6. BinocularSky

    Lunt 8x32 Solar Bins.

    I would certainly hope so, given the price differential! Just got them for very quick "preliminary" views (which, apart from eclipses, are all binos are good for on the Sun, I think). For "proper" obs, I would use one of my other options (Baader-filtered "ordinary" scope, Coronado PST, Solarscope).
  7. The June edition of the Binocular Sky Newsletter is ready for download. Despite the very short nights, as well as the usual overview of DSOs, variable and double stars, this month we have: * Uranus and Neptune are back (just!) * Vesta is well-placed and brightening slightly * A bright Mira variable is near maximum When you next get a clear night sky, grab your binocs (or small telescope) and use this guide to enjoy, and share with others, what the night sky freely offers us this month. To get your (free!) copy, or to subscribe (also free) and receive it monthly, please go to http://binocularsky.com and click on the 'Newsletter' tab.
  8. BinocularSky

    Lunt 8x32 Solar Bins.

    Given the comments on Amazon (US) about solar binoculars not showing anything at all, you are clearly not alone. My technique (if you can dignify it with that name), is to hold the binoc slightly away from my eyes, line the hinge up with a point vertically below the Sun, raise the binoc to my eyes without moving my head, then slowly pan upwards. I haven't rigorously quantified it, but I reckon that this gives me a success rate in excess of 80% (at least high enough that I feel no need to seek other solutions). For mounted solar-filtered binocs, I look at the shadow they cast.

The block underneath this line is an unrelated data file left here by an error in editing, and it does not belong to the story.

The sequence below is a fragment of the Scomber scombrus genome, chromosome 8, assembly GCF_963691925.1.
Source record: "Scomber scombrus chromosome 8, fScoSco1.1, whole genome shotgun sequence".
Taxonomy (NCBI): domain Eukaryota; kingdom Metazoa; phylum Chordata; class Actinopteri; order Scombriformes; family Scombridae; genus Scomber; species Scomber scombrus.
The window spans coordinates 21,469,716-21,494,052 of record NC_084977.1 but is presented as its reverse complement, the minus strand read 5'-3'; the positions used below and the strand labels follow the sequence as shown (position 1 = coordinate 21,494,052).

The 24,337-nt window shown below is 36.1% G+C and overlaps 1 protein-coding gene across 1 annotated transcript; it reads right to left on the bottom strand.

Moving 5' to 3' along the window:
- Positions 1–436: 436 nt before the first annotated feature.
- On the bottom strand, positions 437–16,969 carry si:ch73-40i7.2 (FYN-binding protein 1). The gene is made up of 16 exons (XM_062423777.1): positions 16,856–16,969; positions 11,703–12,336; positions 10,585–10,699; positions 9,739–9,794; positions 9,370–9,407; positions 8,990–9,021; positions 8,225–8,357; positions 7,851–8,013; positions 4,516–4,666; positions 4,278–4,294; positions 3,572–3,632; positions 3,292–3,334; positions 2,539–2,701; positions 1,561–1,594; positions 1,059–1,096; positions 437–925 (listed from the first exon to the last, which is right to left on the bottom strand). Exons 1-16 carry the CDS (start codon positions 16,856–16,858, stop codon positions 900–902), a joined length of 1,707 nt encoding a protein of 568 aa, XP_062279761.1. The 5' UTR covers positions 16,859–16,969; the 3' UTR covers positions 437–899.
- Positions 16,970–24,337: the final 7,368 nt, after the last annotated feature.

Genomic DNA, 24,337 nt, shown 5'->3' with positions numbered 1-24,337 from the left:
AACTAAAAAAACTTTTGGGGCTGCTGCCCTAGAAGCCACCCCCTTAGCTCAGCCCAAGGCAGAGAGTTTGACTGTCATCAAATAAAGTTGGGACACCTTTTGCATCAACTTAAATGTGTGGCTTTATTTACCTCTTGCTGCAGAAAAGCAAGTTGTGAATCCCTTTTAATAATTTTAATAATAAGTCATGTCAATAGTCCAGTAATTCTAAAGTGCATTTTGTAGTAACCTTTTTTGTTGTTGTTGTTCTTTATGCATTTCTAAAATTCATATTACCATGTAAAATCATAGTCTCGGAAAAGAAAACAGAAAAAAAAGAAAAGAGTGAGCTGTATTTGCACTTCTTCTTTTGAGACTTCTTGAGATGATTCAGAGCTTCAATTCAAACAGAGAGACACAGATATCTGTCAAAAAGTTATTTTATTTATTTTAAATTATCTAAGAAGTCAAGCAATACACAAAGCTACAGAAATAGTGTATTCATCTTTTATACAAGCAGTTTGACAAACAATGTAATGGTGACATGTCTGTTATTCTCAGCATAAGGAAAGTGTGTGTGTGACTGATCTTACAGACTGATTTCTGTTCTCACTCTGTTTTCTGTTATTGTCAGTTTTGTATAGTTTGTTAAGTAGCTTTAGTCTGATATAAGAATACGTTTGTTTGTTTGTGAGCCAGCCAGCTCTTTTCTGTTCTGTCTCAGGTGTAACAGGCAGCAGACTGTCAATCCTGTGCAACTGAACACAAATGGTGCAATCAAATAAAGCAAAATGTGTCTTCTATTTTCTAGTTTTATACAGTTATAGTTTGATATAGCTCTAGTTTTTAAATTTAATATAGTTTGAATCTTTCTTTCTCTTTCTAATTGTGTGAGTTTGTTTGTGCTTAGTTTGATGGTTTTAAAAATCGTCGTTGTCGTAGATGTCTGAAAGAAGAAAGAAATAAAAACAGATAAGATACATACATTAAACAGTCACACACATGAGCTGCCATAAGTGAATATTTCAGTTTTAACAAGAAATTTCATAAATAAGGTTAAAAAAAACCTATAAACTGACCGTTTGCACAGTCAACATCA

9. BinocularSky

    Lunt 8x32 Solar Bins.

    This arrived yesterday arvo: Managed a glimpse of the Sun through thin cloud this morning; seem OK. Chose the 10x25 because: * Light gathering of 25mm is not going to be an issue with the Sun. * Dawes limit of 25mm is not going to be an issue at 10x. * 10x will almost certainly show me more detail than the 6x or 8x of other offerings. * I'm a cheapskate, and these are now heavily discounted in the US (eclipse has passed) - only $40 including shipping and import tax. The filters (actually 2 in each side) unscrew, leaving a bare tube end, but enables you to check collimation & set the right eyepiece dioptre during daylight. Careful: it would be very easy to cross-thread these! They snap to focus quite nicely, but only the central quarter of the FoV is properly sharp (but FoV is 5.7*, and the Sun is only 0.5*, so that needn't be an issue) - mixture of field curvature, astigmatism and coma; I expect stars would look like small fuzzy seagulls near the edge . Severe negative (pincushion) distortion near the periphery, but the image is so blurred there that it's not usable anyway. Claim to be multi-coated. One of the hinges is much looser than the other. It's going to annoy me, so I need to learn how to dismantle and tweak compacts. The included instruction manual only covers the 10x42, not the 10x25 (same for electronic version on Celestron's website).